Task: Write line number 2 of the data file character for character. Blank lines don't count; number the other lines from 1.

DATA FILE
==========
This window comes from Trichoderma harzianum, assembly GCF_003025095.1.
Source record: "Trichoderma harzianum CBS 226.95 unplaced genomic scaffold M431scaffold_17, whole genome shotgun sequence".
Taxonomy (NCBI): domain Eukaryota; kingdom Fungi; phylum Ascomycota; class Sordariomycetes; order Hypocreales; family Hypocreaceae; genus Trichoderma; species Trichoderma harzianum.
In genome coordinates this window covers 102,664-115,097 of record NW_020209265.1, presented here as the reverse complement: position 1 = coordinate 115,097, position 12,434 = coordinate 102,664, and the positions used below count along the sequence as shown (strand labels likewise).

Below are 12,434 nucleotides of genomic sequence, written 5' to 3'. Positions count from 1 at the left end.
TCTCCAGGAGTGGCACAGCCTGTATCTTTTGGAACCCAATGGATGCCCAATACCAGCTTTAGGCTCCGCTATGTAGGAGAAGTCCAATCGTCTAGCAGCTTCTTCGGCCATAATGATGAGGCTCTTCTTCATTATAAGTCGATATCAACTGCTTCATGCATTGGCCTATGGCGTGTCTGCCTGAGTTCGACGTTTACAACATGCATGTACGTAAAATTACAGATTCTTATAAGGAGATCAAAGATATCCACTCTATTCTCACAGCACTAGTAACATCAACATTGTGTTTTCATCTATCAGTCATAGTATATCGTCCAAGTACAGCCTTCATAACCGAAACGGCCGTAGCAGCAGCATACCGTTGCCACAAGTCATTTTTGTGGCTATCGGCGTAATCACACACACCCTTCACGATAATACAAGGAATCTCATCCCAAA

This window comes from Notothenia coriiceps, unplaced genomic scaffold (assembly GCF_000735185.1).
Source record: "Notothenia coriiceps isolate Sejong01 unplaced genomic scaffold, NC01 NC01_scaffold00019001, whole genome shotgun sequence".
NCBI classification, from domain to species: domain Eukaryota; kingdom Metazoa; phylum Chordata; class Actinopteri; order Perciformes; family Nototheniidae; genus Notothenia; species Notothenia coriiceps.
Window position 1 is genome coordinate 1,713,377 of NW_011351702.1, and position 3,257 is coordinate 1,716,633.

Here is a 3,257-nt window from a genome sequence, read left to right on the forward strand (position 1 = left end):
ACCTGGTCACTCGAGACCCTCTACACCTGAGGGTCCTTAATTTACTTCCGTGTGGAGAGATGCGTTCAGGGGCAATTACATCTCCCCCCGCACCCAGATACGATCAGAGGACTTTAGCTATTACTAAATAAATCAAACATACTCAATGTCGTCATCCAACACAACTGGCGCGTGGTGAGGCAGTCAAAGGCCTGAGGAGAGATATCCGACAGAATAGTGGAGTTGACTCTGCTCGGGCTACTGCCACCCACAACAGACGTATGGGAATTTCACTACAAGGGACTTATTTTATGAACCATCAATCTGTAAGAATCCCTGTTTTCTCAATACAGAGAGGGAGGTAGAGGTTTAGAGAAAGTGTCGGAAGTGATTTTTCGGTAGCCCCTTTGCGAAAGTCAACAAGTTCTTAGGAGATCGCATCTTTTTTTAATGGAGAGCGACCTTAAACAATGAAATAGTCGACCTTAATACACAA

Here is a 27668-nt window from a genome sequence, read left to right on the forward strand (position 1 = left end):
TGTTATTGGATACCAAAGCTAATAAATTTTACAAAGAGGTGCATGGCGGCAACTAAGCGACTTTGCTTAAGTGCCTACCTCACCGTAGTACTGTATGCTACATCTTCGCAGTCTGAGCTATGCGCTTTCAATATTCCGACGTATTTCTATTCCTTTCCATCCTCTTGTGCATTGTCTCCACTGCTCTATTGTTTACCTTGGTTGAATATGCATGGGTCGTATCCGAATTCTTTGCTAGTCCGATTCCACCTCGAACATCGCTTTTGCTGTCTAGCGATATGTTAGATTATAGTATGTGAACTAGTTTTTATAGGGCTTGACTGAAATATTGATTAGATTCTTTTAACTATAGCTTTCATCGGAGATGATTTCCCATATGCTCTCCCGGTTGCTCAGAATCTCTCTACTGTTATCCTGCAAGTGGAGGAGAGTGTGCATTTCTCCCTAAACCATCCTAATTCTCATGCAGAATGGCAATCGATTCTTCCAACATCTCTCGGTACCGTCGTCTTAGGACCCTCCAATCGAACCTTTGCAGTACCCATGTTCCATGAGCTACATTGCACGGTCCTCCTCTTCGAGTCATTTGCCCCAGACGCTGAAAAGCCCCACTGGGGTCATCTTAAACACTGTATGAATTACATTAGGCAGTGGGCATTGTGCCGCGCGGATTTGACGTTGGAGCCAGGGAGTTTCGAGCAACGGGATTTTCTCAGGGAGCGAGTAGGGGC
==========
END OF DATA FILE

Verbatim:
Source record: "Trichoderma harzianum CBS 226.95 unplaced genomic scaffold M431scaffold_17, whole genome shotgun sequence".